Review of civil servants’ Medical Care Scheme in the Sekyere West District

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The financial constraints faced by most African governments have led to the decline in government budgetary allocation to the health sector. The situation has not been any different from what pertains in Ghana, as there has been a trend toward reduction of the amount of free health care cover offered by government in an effort to contain health care costs. In addition, different health care financing mechanisms have evolved over time notable among them is the direct out-of-pocket payment at the point of service user delivery. “Cash and Carry” which though well intentioned, has created health inqualities and barriers for access by most people. A direct response to curtail these inequalities has been the emergence of Mutual Health Organizations and employment-based schemes in Ghana. The Civil Servants’ Medical Care Scheme in Ashanti Region has been one of such MHO’s which aims to promote quality health care delivery to its members at all times by serving as financial protection, so that its members can have acceptable quality package of essential health services without out of pocket payment at the time of illness and at the point of service delivery. The study was undertaken to review the progress of the implementation of the scheme so as to address sustainability issues. Primary data were collected using semi-structured questionnaires administered to beneficiaries, health care providers, and managers of the scheme, together with focus group discussions and an interview guide. Secondary data were also collected. The study revealed that the scheme had no legal status. It received about one-third of its revenue from the government. Its design did not cover preventive or promotive services, there were no gatekeeper systems in place, no mechanisms to protect the scheme against covariate risk and no specific quality standards to measure the quality and appropriateness of care received by its members. Book keeping skills were minimally used, and it took managers about three months to reimburse claims received. Beneficiaries understanding of the principle of health insurance were low as well as their level of participation in decision making. There were techniques in place to curtail adverse selection and moral hazard. Only a little over half of the sampled population possessed identity cards creating room for fraudulent practices. A number of mechanisms are recommended to ensure sustainability of the scheme. The major ones include; the establishment of built-in risk management techniques such as mandatory reference, structuring of benefit package to include promotive and preventive services and adoption of payment mechanism that has built in incentive to control cost. Scheme managers should make the effort to increase the extent of participation of beneficiaries as well as conducting series of seminars and workshops to enlighten them on principles of health insurance and capitalization of health care providers to run independently of the lag phase. Further studies to actuarially determine realistic premium may be useful in the future.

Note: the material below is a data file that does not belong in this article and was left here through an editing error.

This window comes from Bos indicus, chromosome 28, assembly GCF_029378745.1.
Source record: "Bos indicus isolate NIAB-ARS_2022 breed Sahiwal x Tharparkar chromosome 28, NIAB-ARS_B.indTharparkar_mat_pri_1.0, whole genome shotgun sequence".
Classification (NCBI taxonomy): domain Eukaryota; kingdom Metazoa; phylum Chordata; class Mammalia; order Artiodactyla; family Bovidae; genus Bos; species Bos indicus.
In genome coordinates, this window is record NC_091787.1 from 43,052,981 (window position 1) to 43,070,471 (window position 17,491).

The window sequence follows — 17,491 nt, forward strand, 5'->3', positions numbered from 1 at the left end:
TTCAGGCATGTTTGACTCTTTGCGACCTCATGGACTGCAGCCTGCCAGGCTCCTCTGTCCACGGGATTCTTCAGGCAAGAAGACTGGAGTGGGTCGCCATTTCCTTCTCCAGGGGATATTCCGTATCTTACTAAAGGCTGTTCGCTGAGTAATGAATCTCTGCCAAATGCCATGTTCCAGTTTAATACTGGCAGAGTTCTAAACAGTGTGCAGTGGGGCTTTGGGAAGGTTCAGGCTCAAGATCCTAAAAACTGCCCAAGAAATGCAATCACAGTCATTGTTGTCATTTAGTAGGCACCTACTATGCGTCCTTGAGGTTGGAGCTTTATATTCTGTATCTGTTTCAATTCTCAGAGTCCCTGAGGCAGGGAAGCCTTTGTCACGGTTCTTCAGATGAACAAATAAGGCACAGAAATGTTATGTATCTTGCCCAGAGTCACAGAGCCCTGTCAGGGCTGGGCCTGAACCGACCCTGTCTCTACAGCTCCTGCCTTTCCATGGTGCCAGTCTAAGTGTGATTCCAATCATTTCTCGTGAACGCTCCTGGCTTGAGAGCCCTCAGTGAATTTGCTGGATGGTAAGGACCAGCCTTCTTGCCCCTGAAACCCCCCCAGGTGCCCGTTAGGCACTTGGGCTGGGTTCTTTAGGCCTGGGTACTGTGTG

A thesis submitted to the School of Graduate Studies, Kwame Nkrumah University of Science and Technology in partial fulfilment of the requirements for the award of Master of Science in Health Services Planning and Management, 2003